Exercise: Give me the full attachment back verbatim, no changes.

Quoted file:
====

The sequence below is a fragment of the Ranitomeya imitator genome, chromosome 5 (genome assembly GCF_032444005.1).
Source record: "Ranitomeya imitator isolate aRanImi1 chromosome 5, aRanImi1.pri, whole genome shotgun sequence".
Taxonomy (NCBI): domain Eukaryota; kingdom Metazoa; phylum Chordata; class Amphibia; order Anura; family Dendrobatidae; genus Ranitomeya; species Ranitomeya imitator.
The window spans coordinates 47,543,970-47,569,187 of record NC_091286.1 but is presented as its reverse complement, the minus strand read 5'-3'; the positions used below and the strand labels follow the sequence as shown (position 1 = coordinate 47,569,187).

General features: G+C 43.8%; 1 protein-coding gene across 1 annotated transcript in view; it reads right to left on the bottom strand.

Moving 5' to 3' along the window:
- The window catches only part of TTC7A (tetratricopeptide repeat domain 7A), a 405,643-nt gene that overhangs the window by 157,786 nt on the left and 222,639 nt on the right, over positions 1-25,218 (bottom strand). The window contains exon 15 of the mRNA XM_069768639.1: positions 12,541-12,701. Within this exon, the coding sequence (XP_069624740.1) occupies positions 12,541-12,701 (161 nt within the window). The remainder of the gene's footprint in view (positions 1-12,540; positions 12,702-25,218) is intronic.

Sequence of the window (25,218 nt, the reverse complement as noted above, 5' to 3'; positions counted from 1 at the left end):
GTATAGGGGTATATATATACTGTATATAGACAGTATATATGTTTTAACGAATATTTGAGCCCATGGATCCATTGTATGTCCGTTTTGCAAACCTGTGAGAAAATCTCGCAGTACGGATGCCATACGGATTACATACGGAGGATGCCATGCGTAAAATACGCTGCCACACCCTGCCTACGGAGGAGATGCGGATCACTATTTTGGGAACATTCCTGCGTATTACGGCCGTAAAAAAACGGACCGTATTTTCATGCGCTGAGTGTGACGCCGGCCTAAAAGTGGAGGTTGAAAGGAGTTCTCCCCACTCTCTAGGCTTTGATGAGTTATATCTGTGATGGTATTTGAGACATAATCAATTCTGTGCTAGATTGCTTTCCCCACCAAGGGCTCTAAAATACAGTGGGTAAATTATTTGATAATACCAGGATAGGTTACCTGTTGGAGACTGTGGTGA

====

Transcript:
The sequence below is a fragment of the Ranitomeya imitator genome, chromosome 5 (genome assembly GCF_032444005.1).
Source record: "Ranitomeya imitator isolate aRanImi1 chromosome 5, aRanImi1.pri, whole genome shotgun sequence".
Taxonomy (NCBI): domain Eukaryota; kingdom Metazoa; phylum Chordata; class Amphibia; order Anura; family Dendrobatidae; genus Ranitomeya; species Ranitomeya imitator.
The window spans coordinates 47,543,970-47,569,187 of record NC_091286.1 but is presented as its reverse complement, the minus strand read 5'-3'; the positions used below and the strand labels follow the sequence as shown (position 1 = coordinate 47,569,187).

General features: G+C 43.8%; 1 protein-coding gene across 1 annotated transcript in view; it reads right to left on the bottom strand.

Moving 5' to 3' along the window:
- The window catches only part of TTC7A (tetratricopeptide repeat domain 7A), a 405,643-nt gene that overhangs the window by 157,786 nt on the left and 222,639 nt on the right, over positions 1-25,218 (bottom strand). The window contains exon 15 of the mRNA XM_069768639.1: positions 12,541-12,701. Within this exon, the coding sequence (XP_069624740.1) occupies positions 12,541-12,701 (161 nt within the window). The remainder of the gene's footprint in view (positions 1-12,540; positions 12,702-25,218) is intronic.

Sequence of the window (25,218 nt, the reverse complement as noted above, 5' to 3'; positions counted from 1 at the left end):
GTATAGGGGTATATATATACTGTATATAGACAGTATATATGTTTTAACGAATATTTGAGCCCATGGATCCATTGTATGTCCGTTTTGCAAACCTGTGAGAAAATCTCGCAGTACGGATGCCATACGGATTACATACGGAGGATGCCATGCGTAAAATACGCTGCCACACCCTGCCTACGGAGGAGATGCGGATCACTATTTTGGGAACATTCCTGCGTATTACGGCCGTAAAAAAACGGACCGTATTTTCATGCGCTGAGTGTGACGCCGGCCTAAAAGTGGAGGTTGAAAGGAGTTCTCCCCACTCTCTAGGCTTTGATGAGTTATATCTGTGATGGTATTTGAGACATAATCAATTCTGTGCTAGATTGCTTTCCCCACCAAGGGCTCTAAAATACAGTGGGTAAATTATTTGATAATACCAGGATAGGTTACCTGTTGGAGACTGTGGTGA